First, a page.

Accordingly, it should be apparent that electromagnetic assemblies employing teachings employed by the invention are, among other things: more magnetically efficient; substantially faster in operation; substantially more uniform in terms of time in the pull-in and release of the armature and substantially more uniform and consistent in their operating characteristics than the electromagnetic assemblies of the prior art as represented by FIG. 2.

FIG. 9 graphically illustrates the armature-valve opening and closing times of two electromagnetic valving assemblies which for all practical purposes were identical to each other except that one of such assemblies employed the magnetic open loop (as hereinbefore disclosed and defined) while the other assembly employed the magnetic closed loop of the prior art.

In FIG. 9 the vertical axis is the time axis in terms of milliseconds while the horizontal axis is the corresponding return spring load force in terms of grams. In FIG. 9 plotted curve 500 represents the closing time of a prior art magnetic closed loop electromagnetic valving assembly and plotted curve 502 represents the opening time of the same prior art electromagnetic valving assembly. In comparison, plotted curve 504 represents the closing time of a magnetic open loop electromagnetic valving assembly, as that of FIG. 1, while plotted curve 506 represents the opening time of the same magnetic open loop electromagnetic valving assembly. As is evident from the comparative curves of the graph of FIG. 9, the opening and closing times of the magnetic open loop electromagnetic assembly are not only substantially faster but actually dramatically faster than the opening and closing times of the prior art electromagnetic assembly as that of FIG. 2.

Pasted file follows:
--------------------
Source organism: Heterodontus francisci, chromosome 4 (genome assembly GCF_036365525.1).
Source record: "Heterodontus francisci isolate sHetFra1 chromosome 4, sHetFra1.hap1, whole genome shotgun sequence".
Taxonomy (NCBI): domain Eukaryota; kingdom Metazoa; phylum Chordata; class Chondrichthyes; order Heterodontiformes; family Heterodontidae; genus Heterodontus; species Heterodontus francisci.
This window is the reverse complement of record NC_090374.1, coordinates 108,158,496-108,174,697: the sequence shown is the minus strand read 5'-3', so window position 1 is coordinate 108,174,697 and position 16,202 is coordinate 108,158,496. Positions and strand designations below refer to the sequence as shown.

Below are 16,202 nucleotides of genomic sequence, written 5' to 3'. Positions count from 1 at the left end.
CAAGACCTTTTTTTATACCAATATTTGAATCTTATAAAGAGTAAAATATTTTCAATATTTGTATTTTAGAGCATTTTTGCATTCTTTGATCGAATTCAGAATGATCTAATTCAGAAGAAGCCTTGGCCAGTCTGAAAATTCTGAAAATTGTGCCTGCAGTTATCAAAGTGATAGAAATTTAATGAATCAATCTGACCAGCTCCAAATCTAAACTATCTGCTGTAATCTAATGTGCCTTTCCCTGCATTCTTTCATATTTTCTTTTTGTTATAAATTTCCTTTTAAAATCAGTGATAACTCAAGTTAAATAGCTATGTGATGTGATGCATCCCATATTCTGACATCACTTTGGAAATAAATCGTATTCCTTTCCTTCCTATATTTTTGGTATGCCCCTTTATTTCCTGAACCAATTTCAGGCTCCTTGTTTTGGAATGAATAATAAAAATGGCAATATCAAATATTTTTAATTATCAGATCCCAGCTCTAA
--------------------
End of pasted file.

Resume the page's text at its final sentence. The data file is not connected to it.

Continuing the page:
While testing electromagnetic assemblies employing the disclosed open loop, a further benefit was observed. FIG. 10 graphically illustrates such benefit. In FIG. 10 the opening and closing times of three magnetic open loop electromagnetic assemblies were plotted against the return spring loads (force) for such assemblies. Such three assemblies differed from each other only in the magnetic material used for forming the said stationary portion of the electromagnetic assembly. The three materials thusly employed were; (a) low carbon steel, (b) silicon iron and (c) Grade 416 stainless steel none of which were annealed.